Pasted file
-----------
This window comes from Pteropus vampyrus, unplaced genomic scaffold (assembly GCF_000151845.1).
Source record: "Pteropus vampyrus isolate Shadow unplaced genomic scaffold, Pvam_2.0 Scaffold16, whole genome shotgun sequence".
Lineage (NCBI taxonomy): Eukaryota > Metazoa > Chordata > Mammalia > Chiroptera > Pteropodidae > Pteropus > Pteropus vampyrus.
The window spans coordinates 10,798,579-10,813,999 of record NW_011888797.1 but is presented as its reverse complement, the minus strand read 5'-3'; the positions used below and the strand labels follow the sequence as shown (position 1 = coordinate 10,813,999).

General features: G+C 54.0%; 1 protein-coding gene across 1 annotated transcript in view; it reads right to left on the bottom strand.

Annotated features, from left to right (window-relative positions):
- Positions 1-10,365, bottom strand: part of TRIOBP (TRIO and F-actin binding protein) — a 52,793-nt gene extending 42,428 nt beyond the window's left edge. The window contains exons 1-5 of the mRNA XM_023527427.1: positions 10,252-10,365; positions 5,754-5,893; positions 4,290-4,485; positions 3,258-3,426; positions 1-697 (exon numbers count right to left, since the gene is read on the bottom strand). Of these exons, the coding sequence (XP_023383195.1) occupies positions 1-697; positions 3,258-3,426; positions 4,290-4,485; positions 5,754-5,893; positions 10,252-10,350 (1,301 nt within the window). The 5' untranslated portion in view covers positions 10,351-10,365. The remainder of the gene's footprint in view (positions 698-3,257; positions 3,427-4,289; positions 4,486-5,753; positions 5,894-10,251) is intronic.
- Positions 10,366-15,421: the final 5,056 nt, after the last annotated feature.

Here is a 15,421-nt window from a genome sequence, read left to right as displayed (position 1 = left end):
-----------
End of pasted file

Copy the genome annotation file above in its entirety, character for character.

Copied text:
This window comes from Pteropus vampyrus, unplaced genomic scaffold (assembly GCF_000151845.1).
Source record: "Pteropus vampyrus isolate Shadow unplaced genomic scaffold, Pvam_2.0 Scaffold16, whole genome shotgun sequence".
Lineage (NCBI taxonomy): Eukaryota > Metazoa > Chordata > Mammalia > Chiroptera > Pteropodidae > Pteropus > Pteropus vampyrus.
The window spans coordinates 10,798,579-10,813,999 of record NW_011888797.1 but is presented as its reverse complement, the minus strand read 5'-3'; the positions used below and the strand labels follow the sequence as shown (position 1 = coordinate 10,813,999).

General features: G+C 54.0%; 1 protein-coding gene across 1 annotated transcript in view; it reads right to left on the bottom strand.

Annotated features, from left to right (window-relative positions):
- Positions 1-10,365, bottom strand: part of TRIOBP (TRIO and F-actin binding protein) — a 52,793-nt gene extending 42,428 nt beyond the window's left edge. The window contains exons 1-5 of the mRNA XM_023527427.1: positions 10,252-10,365; positions 5,754-5,893; positions 4,290-4,485; positions 3,258-3,426; positions 1-697 (exon numbers count right to left, since the gene is read on the bottom strand). Of these exons, the coding sequence (XP_023383195.1) occupies positions 1-697; positions 3,258-3,426; positions 4,290-4,485; positions 5,754-5,893; positions 10,252-10,350 (1,301 nt within the window). The 5' untranslated portion in view covers positions 10,351-10,365. The remainder of the gene's footprint in view (positions 698-3,257; positions 3,427-4,289; positions 4,486-5,753; positions 5,894-10,251) is intronic.
- Positions 10,366-15,421: the final 5,056 nt, after the last annotated feature.

Here is a 15,421-nt window from a genome sequence, read left to right as displayed (position 1 = left end):